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New Insights into Inflammatory Bowel Disease. New Approaches in the Treatment of Inflammatory Bowel Disease Patients

Germinated Barley Foodstuff Feeding

A Novel Neutraceutical Therapeutic Strategy for Ulcerative Colitis

Kanauchi O.a · Iwanaga T.b · Mitsuyama K.c

Author affiliations

aApplied Bioresearch Center, Corporate Research and Development Division, Kirin Brewery Co. Ltd., Takasaki; bLaboratory of Anatomy, Postgraduate School of Veterinary Medicine, Hokkaido University, Sapporo, and cSecond Department of Medicine, Kurume University School of Medicine, Kurume, Japan

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Digestion 2001;63(suppl 1):60–67

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Article / Publication Details

First-Page Preview
Abstract of New Insights into Inflammatory Bowel Disease. New Approaches in the Treatment of Inflammatory Bowel Disease Patients

Published online: January 15, 2001
Issue release date: 2001

Number of Print Pages: 8
Number of Figures: 7
Number of Tables: 0

ISSN: 0012-2823 (Print)
eISSN: 1421-9867 (Online)

For additional information: http://www.karger.com/DIG

Abstract

A germinated barley foodstuff (GBF) contained glutamine-rich protein and the hemicellulose-rich fiber was made from brewer’s spent grain by physical isolation (milling and sieving). Both in vivo and in vitro studies demonstrated that the fiber fraction of GBF supports maintenance of epithelial cell populations, facilitates epithelial repair, and suppresses epithelial nuclear factor ĸB-DNA binding activity through generating increased short-chain fatty acid (especially butyrate) production by luminal microflora which includes Bifidobacterium and Eubacterium, thereby preventing experimental colonic injury. The fiber fraction also modulates stool water content by its high water-holding capacity. The protein fraction which contains larger glutamine prevents experimental small bowel injury. Based on these observations, clinical studies were initiated in patients with mild to moderate active ulcerative colitis. The patients who had been unresponsive to or intolerant of standard treatment received 30 grams of GBF feeding daily in a nonrandomized, open-label fashion. At 4 weeks, this treatment resulted in a significant clinical and endoscopic improvement independent of disease extent. The improvement was associated with an increase in stool butyrate concentrations and in luminal Bifidobacterium and Eubacterium levels. After the end of GBF treatment the patients had an exacerbation of the disease. GBF was safe and well tolerated. These results indicate that GBF feeding is a potentially attractive treatment in patients with ulcerative colitis.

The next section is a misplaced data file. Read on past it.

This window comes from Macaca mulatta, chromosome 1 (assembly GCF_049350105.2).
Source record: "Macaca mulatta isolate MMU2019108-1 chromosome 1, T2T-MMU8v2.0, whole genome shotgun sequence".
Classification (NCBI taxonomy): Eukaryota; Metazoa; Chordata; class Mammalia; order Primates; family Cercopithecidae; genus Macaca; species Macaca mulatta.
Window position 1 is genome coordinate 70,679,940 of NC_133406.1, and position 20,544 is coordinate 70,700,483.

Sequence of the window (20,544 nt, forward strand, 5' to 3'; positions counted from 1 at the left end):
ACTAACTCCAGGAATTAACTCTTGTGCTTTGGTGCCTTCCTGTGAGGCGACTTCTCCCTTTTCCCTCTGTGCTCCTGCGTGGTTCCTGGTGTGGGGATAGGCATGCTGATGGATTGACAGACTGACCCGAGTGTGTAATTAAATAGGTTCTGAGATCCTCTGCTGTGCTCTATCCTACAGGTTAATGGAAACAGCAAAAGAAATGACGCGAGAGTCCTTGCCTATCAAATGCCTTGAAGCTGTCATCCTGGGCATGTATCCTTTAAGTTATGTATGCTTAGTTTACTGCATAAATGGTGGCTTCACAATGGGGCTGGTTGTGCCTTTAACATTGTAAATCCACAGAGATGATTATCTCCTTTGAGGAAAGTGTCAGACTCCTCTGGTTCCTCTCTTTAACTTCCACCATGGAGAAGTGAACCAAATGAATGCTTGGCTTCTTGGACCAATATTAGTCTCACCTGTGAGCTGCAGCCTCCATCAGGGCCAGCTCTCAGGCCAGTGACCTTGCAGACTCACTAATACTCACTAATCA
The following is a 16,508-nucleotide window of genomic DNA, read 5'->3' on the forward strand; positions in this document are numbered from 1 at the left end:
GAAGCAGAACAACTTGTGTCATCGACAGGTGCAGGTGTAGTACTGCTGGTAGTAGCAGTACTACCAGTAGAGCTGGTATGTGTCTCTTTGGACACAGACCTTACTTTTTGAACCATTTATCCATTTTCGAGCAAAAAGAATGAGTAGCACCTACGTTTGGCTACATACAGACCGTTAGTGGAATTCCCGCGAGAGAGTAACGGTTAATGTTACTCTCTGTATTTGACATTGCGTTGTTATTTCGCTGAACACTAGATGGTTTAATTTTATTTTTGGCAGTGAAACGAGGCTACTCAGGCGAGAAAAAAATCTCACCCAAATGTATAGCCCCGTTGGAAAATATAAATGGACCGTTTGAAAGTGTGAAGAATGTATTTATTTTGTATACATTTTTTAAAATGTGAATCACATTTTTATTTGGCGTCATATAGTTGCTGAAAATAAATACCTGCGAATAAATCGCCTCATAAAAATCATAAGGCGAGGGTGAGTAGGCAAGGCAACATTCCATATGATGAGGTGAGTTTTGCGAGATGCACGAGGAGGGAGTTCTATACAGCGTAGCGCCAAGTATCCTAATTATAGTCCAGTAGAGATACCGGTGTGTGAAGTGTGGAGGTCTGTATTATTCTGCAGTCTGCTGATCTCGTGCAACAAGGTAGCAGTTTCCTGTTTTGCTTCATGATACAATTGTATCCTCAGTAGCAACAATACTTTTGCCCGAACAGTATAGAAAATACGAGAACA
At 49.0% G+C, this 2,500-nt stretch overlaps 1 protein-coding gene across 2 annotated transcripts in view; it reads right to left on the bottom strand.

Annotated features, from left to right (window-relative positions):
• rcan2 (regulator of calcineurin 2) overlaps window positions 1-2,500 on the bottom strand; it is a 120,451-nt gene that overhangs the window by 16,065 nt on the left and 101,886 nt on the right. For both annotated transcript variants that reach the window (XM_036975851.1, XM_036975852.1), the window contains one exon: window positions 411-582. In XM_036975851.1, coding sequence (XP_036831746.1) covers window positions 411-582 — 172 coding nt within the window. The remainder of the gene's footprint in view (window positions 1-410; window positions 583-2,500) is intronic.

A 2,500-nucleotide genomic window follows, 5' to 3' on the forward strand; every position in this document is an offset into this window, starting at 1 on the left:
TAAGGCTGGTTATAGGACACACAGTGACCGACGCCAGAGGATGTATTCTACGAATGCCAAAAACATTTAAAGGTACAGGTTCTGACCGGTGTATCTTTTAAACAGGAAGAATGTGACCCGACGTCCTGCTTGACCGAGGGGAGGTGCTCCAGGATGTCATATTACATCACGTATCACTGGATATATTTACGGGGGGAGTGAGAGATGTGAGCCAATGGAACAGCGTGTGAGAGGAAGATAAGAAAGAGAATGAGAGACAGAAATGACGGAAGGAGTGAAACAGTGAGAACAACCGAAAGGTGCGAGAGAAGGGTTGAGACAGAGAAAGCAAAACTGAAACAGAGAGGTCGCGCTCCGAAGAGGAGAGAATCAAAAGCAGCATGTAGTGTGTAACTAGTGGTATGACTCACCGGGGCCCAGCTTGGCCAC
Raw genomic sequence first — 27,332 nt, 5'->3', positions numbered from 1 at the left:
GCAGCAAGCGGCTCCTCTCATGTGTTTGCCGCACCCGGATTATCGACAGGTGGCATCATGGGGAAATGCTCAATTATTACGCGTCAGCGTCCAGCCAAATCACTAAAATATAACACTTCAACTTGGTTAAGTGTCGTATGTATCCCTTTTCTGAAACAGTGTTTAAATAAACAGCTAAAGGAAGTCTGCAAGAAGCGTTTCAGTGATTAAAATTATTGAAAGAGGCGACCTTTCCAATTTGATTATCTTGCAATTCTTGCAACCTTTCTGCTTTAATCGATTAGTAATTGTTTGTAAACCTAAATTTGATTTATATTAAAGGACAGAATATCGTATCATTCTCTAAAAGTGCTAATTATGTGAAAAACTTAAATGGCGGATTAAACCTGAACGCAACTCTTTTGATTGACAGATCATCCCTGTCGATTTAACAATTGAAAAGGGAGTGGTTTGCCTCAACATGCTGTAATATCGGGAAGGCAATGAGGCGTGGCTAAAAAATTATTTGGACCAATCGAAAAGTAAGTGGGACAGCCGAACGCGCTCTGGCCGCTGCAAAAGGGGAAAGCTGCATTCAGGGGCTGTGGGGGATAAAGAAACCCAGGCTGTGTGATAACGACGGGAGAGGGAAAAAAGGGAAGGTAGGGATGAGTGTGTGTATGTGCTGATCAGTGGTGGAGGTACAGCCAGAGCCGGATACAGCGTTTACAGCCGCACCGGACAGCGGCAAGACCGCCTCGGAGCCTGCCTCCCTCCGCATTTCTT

© 2001 S. Karger AG, Basel


Article / Publication Details

First-Page Preview
Abstract of New Insights into Inflammatory Bowel Disease. New Approaches in the Treatment of Inflammatory Bowel Disease Patients

Published online: January 15, 2001
Issue release date: 2001

Number of Print Pages: 8
Number of Figures: 7
Number of Tables: 0

ISSN: 0012-2823 (Print)
eISSN: 1421-9867 (Online)

For additional information: http://www.karger.com/DIG


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